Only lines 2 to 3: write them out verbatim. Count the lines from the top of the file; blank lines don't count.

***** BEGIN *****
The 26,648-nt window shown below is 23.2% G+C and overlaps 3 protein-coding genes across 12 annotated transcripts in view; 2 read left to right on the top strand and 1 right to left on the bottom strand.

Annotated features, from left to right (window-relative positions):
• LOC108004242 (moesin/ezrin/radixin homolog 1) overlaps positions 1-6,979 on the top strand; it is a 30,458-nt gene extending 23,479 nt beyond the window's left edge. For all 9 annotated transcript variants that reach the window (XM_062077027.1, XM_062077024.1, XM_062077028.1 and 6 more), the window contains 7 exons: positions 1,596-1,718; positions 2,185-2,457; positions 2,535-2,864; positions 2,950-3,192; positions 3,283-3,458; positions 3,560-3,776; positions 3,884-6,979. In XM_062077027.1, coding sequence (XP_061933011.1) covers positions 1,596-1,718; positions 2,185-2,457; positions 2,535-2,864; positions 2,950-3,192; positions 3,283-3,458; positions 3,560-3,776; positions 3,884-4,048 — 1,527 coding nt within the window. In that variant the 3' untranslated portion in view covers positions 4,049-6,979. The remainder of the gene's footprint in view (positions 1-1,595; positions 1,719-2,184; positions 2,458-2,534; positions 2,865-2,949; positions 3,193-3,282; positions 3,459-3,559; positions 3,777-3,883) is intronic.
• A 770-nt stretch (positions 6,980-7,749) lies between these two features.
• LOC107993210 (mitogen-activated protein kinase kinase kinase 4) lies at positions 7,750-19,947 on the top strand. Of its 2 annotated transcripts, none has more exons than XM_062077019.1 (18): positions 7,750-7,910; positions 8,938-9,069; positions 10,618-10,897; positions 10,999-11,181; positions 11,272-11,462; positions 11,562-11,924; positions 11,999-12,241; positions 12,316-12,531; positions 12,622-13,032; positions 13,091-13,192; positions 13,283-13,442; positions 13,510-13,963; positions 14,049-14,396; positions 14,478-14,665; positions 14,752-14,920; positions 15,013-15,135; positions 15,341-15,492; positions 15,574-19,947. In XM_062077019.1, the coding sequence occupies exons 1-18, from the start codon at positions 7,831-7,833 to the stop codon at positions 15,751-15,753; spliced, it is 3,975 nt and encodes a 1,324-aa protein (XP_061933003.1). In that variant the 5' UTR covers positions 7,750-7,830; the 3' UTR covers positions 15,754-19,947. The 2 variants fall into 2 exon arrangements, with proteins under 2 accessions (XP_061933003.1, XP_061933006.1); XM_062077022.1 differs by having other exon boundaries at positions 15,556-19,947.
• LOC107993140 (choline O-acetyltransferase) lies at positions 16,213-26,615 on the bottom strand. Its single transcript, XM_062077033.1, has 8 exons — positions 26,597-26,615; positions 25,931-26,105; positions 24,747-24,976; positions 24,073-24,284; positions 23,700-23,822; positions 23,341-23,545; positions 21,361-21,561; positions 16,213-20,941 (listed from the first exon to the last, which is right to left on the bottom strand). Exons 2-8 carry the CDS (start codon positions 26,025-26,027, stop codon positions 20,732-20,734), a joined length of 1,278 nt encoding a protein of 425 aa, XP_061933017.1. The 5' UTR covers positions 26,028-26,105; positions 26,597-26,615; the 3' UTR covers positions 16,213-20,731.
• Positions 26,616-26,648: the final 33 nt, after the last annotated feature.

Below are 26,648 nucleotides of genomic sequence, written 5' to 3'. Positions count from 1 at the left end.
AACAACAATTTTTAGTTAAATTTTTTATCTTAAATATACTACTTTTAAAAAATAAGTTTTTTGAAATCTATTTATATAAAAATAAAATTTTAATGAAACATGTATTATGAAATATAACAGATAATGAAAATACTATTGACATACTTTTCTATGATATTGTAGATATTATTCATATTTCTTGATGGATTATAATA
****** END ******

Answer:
Annotated features, from left to right (window-relative positions):
• LOC108004242 (moesin/ezrin/radixin homolog 1) overlaps positions 1-6,979 on the top strand; it is a 30,458-nt gene extending 23,479 nt beyond the window's left edge. For all 9 annotated transcript variants that reach the window (XM_062077027.1, XM_062077024.1, XM_062077028.1 and 6 more), the window contains 7 exons: positions 1,596-1,718; positions 2,185-2,457; positions 2,535-2,864; positions 2,950-3,192; positions 3,283-3,458; positions 3,560-3,776; positions 3,884-6,979. In XM_062077027.1, coding sequence (XP_061933011.1) covers positions 1,596-1,718; positions 2,185-2,457; positions 2,535-2,864; positions 2,950-3,192; positions 3,283-3,458; positions 3,560-3,776; positions 3,884-4,048 — 1,527 coding nt within the window. In that variant the 3' untranslated portion in view covers positions 4,049-6,979. The remainder of the gene's footprint in view (positions 1-1,595; positions 1,719-2,184; positions 2,458-2,534; positions 2,865-2,949; positions 3,193-3,282; positions 3,459-3,559; positions 3,777-3,883) is intronic.